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Professional Engineers Day

Reflections on 45 years in engineering and some advice for
the ‘younger’ engineer.

By Steve Gardner, P.E., SME – RM (Posted August 5, 2020)

This week, Professional Engineers Day allowed me to reflect on 45 years in the profession and more than 40 years as a Professional Engineer. I don’t think my career is extraordinary, but it has been an interesting life so far. I’ve made some good choices and some bad choices. I’ve had some good luck and some bad luck. I’ve made my share of mistakes. And I will probably make more; I hope to have quite a few years left.

Mining engineer

Steve, in one of his early Professional Engineer roles.

Throughout my years, there have been many lessons, and I would like to share some of them for the benefit of those entering the field.

From my experiences in mining, I have learned the importance of starting any discussion, meeting, or event with a relevant safety share. Life can change at the drop of a hat, literally. When in the field, construction site, plant, or mine, always make sure that you have the proper personal protective equipment (PPE) and take the necessary precautions. Start every day with a personal safety share, and always be aware of your surroundings.

I had a variety of experiences growing up on a tobacco farm in south-central Kentucky. My father set a lifestyle example with his character and work ethic. My parents encouraged me in all of my interests. I always knew I wanted to be an engineer, but I didn’t realize exactly what a Professional Engineer was. One of the best things that happened to me was meeting the Professional Engineer who became my lifelong mentor. He encouraged me to become active in professional organizations and pursue licensure. My new boss’s professional demeanor and way of approaching problems became another example. He instilled in me the integrity that I hold most dear, and I hope that I have been able to pass that along by example. Finding a mentor who has high standards and ethics is key to a long career as a Professional Engineer.

Another lesson that I learned: The only constant is that life changes. After I finished my degree in Agricultural Engineering, by one of those twists of fate, I went into mining in 1975 during the middle of the energy crisis. In my wildest imagination, I had never thought about coal or a mining career. And it was agriculture that led me there. Within a short period, the energy crisis and coal boom were over. Steel companies started filing bankruptcies and going out of business or shutting down operations. The faces of the steel and mining industries changed.

I soon realized I needed to make a change. While I was working in mining, I was exposed to numerous consulting engineers. That lifestyle fascinated me. Seeing the engineering consultants from Pittsburgh, Chicago, New York, or other cities take on projects and problems that society faced fascinated me. At that point, I decided that was my career path. The variety of work, travel, and exposure to a diverse group of technical experts was appealing. Knowing many consultants had advanced degrees — Master’s degrees and Ph.D. s — I decided I needed at least a Master’s. Having several years’ experience working in mining, I decided on a Master’s in Mining Engineering.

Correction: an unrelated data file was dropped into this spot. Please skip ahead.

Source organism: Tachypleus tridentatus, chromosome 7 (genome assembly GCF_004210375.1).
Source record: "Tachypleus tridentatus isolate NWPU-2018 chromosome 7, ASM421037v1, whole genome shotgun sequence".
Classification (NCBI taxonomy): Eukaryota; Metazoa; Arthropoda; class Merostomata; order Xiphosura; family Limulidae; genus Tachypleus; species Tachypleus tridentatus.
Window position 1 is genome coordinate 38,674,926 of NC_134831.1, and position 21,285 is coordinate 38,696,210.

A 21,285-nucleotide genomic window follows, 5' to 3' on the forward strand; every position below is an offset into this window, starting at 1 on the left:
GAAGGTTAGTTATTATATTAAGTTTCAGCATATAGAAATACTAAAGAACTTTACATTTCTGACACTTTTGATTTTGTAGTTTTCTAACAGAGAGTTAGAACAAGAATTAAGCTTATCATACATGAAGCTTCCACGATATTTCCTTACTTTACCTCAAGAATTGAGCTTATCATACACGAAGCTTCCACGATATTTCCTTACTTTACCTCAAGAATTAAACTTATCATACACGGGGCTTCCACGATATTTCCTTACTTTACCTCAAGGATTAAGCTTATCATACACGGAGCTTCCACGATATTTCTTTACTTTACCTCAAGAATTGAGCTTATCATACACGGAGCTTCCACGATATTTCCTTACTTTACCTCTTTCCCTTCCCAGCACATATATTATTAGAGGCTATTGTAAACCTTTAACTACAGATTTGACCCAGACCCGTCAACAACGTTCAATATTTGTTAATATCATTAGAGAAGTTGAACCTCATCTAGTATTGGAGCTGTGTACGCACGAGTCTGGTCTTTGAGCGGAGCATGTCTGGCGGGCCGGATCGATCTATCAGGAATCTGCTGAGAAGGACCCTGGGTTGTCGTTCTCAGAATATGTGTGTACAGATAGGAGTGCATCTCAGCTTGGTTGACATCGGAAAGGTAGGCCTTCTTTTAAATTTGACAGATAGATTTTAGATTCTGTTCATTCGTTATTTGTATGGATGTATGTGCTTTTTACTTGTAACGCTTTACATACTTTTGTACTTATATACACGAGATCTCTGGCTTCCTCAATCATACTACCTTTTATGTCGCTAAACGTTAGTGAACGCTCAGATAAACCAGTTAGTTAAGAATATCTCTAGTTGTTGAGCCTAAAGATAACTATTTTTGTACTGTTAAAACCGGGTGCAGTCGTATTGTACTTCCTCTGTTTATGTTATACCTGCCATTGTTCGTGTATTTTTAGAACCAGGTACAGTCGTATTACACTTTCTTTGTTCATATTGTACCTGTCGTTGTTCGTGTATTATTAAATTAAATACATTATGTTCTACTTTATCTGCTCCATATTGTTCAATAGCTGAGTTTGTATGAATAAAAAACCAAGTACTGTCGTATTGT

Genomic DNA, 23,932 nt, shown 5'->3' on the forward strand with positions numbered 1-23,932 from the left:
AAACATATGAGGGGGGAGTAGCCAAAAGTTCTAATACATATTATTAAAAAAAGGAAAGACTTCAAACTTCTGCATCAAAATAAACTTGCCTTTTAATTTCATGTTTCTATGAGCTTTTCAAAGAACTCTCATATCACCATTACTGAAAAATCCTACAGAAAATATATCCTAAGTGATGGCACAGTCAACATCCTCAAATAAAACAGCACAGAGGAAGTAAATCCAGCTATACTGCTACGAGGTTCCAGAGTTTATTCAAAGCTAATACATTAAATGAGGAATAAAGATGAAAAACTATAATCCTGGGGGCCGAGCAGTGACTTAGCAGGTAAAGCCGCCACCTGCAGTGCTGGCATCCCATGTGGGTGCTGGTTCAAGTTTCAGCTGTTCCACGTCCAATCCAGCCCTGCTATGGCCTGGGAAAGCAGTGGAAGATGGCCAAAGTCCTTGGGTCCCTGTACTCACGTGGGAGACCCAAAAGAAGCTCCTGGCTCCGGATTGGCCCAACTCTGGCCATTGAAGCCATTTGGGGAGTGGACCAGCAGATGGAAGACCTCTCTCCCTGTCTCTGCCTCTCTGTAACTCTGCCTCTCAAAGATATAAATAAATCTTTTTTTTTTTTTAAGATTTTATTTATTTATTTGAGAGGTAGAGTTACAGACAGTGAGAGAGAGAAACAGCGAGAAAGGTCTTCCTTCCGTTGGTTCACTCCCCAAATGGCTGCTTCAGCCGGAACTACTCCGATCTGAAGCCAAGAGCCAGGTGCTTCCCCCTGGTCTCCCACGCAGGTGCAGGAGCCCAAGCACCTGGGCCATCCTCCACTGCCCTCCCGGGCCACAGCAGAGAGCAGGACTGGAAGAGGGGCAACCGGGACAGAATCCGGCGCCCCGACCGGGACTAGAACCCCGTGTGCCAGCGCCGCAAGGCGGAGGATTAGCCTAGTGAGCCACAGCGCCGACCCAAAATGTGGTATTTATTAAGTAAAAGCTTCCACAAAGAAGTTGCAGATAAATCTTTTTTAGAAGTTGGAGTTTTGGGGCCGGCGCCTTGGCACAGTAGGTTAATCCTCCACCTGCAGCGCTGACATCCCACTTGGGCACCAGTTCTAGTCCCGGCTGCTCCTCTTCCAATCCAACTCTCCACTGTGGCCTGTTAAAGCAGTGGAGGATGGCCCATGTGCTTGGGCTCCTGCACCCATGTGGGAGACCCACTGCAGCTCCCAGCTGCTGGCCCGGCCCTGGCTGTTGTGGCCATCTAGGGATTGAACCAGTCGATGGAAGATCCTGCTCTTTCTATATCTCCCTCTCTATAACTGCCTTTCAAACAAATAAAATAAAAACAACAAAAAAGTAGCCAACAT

The whole takeaway from my roundabout story is to demonstrate how life can take different paths than anticipated. Many people can plan out their lives and follow a path. From the tobacco patch, I learned the meaning of “a long row to hoe.” From the coal mines, I learned the camaraderie of miners who work in the earth and the societal importance of mining.

Ten takeaways that I have for students, young engineers, and my daughter (now an engineer) from my time are:

1) Keep in touch with classmates, teachers, professors, and friends. Social media makes it easier but do it judiciously.

2) Seek out professional licensure, ASAP.

3) Maintain membership in professional organizations.

4) Never be afraid to change. As Winston Churchill said: “Those who never change their minds never change anything.”

5) Find a mentor. Better yet, find more than one. And after that, become a mentor.

6) Be persistent. Don’t give up easily.

7) Get involved in your community, wherever you live and work.

8) READ! Life is continuing education. Never stop learning.

9) Give back! Make a difference.

10) Love what you do! Do what you love!

Professional Engineer

Steve and his daughter, now a Professional Engineer as well.

Another thing I am proud of is having a daughter who is a Professional Engineer. I never guessed she would be interested in engineering or that she would choose mining engineering. After graduation, she began her career at an underground gold mine in Nevada. I was very proud when she received her Professional Engineer certification and when we both went through the Order of the Engineer ceremony. We proudly wear our rings every day. The ring is a daily reminder to me of being a Professional Engineer, our Code of Ethics, and the Engineers’ Creed. I have been honored to serve on the Kentucky Board of Licensure and try to give back to the profession and society.

I am most honored that I am able to say I am a Professional Engineer and feel I have made a difference. The world demand is growing, and engineers will be at the forefront of providing sustainable global solutions. I wish everyone the best of luck in whatever you do, and I hope that you lead an interesting life … and remember to do it safely in these challenging times.